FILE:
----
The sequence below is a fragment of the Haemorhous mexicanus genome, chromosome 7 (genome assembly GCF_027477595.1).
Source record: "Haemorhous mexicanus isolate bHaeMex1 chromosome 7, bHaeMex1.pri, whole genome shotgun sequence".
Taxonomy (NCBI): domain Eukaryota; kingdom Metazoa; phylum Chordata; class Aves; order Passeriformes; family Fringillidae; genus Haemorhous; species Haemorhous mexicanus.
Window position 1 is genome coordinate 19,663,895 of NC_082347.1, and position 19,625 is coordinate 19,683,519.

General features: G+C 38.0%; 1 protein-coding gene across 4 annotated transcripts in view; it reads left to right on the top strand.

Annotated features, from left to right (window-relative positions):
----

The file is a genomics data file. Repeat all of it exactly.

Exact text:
The sequence below is a fragment of the Haemorhous mexicanus genome, chromosome 7 (genome assembly GCF_027477595.1).
Source record: "Haemorhous mexicanus isolate bHaeMex1 chromosome 7, bHaeMex1.pri, whole genome shotgun sequence".
Taxonomy (NCBI): domain Eukaryota; kingdom Metazoa; phylum Chordata; class Aves; order Passeriformes; family Fringillidae; genus Haemorhous; species Haemorhous mexicanus.
Window position 1 is genome coordinate 19,663,895 of NC_082347.1, and position 19,625 is coordinate 19,683,519.

General features: G+C 38.0%; 1 protein-coding gene across 4 annotated transcripts in view; it reads left to right on the top strand.

Annotated features, from left to right (window-relative positions):